Besieged Voices from Ukraine

Sponsored by the Center for the Study of the Holocaust/Genocide/Crimes Against Humanity

Russia’s invasion of Ukraine on 24 February 2022 has brought, and continues to bring, devastation to the lives of millions and has triggered Europe’s greatest refugee crisis since World War II.  Please join us for a series of virtual events to hear the besieged voices of a public historian, a novelist, and a journalist on the ground in Ukraine. The third of the series:

Wednesday 31 August 2022.  12:00-1:00 PM (Eastern Daylight Time)


Russia’s attack on Ukraine has brought death and injury to thousands, the forced flight of millions, and the physical destruction of cities and towns. Please join journalist Maria Avdeeva, public historian Sasha Nazar, and author Serhiy Zhadan who will address the complexities of lives disrupted and the experience of unfolding war from the perspectives of their three professions. An international security expert, Maria Avdeeva has reported tirelessly from cities under siege since the Russian invasion.   Public historian and grassroots activist Sasha Nazar has led successful initiatives to protect Jewish heritage sites.  And Serhiy Zhadan, poet, novelist, and essayist, has won more than a dozen literary awards including, most recently, the 2022 Peace Prize of the German Book Trade “for documenting the struggles of his compatriots caught up in a brutal war.”

Co-Chairs: Elissa Bemporad and Natalya Lazar.   31 AUGUST | BESIEGED VOICES  

Elizabeth Wydra ’98 and Zack Smith on Supreme Court’s Decision to Overturn Roe v. Wade

Published by Washington Journal, on C-SPAN (June 25, 2022)

Elizabeth Wydra (CMC ’98), Mgrublian Center Advisory Board Member and President of the Constitutional Accountability Center discusses the Supreme Court’s decision to overturn Roe v. Wade with Heritage Foundation’s Zack Smith in a conversation moderated by C-SPAN’s Mimi Geerges.

Following her graduation from CMC in 1998, Wydra received her JD from Yale Law School where she also served as the editor of the Yale Journal of International Law and the Yale Journal of Law and Feminism. Named a legal star (top 40 under 40) by the National Law Journal, Ms. Wydra has excelled as a scholar and activist. She started as a law clerk for federal Judge James R. Browning in San Francisco and has since been admitted to practice in the Supreme Court and several US Courts of Appeals across the US. She is a member of the National Constitution Center’s Coalition of Freedom Advisory Board, and was elected member of the DC Bar Section on Criminal Law and Individual Rights. She was Chief Counsel of the Constitutional Accountability Center for eight years before being named President in 2016. The Center has become a leading voice and influential force in pushing for more progressive interpretations of the constitution, arguing in defense of the Affordable Care Act and drawing attention to the history of the 13th Amendment. She is also a prominent spokesperson, appearing frequently on CNN and other media outlets and also quoted in the NY Times, USA Today, Politico, Reuters, Slate, Washington Post, etc.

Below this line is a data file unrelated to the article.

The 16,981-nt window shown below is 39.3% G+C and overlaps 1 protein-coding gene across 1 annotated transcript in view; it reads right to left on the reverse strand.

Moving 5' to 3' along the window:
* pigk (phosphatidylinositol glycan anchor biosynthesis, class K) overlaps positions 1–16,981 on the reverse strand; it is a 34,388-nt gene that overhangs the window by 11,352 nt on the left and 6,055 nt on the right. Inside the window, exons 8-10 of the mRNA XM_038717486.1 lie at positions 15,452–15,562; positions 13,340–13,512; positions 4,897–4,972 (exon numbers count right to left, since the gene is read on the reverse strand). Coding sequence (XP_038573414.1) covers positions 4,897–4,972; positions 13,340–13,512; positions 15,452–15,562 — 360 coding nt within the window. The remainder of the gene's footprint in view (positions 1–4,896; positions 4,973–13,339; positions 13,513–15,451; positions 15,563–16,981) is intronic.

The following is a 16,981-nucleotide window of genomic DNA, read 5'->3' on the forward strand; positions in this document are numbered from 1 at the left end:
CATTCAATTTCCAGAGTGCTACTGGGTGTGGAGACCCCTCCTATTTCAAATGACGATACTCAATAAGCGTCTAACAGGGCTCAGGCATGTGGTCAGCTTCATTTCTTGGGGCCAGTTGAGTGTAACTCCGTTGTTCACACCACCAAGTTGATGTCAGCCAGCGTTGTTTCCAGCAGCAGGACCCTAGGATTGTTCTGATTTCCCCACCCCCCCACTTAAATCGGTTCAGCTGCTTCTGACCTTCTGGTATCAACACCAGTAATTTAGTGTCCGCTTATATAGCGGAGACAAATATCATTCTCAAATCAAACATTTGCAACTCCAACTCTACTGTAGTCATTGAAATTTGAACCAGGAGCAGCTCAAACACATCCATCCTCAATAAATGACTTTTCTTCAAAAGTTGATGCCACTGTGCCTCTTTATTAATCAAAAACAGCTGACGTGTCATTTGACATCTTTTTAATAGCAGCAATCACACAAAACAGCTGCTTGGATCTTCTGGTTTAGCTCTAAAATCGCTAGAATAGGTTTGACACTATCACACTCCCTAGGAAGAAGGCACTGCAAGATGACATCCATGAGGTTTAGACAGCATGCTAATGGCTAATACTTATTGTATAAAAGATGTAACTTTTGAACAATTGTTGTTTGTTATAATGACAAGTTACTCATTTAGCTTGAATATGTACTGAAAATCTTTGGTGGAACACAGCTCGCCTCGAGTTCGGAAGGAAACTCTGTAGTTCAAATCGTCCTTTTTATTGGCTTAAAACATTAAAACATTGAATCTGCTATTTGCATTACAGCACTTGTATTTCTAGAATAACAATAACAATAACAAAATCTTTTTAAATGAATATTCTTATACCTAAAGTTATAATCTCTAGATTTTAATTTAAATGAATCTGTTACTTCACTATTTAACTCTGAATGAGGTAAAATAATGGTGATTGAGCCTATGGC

Follow this link to view her recent conversation with Zack Smith (Heritage Foundation) regarding the Supreme Court’s June 24th decision to overturn Roe v. Wade:

Russia’s Genocide Handbook

The evidence of atrocity and of intent mounts

By Tim Snyder (published on April 8)

Russia has just issued a genocide handbook for its war on Ukraine.  The Russian official press agency “RIA Novosti” published last Sunday an explicit program for the complete elimination of the Ukrainian nation as such.  It is still available for viewing, and has now been translated several times into English.

As I have been saying since the war began, “denazification” in official Russian usage just means the destruction of the Ukrainian state and nation.  A “Nazi,” as the genocide manual explains, is simply a human being who self-identifies as Ukrainian.  According to the handbook, the establishment of a Ukrainian state thirty years ago was the “nazification of Ukraine.”  Indeed “any attempt to build such a state” has to be a “Nazi” act.  Ukrainians are “Nazis” because they fail to accept “the necessity that the people support Russia.”  Ukrainians should suffer for believing that they exist as a separate people; only this can lead to the “redemption of guilt.”

For anyone still out there who believes that Putin’s Russia opposes the extreme right in Ukraine or anywhere else, the genocide program is a chance to reconsider.  Putin’s Russian regime talks of “Nazis” not because it opposes the extreme right, which it most certainly does not, but as a rhetorical device to justify unprovoked war and genocidal policies. Putin’s regime is the extreme right.  It is the world center of fascism. It supports fascists and extreme-right authoritarians around the world.  In traducing the meaning of words like “Nazi,” Putin and his propagandists are creating more rhetorical and political space for fascists in Russia and elsewhere.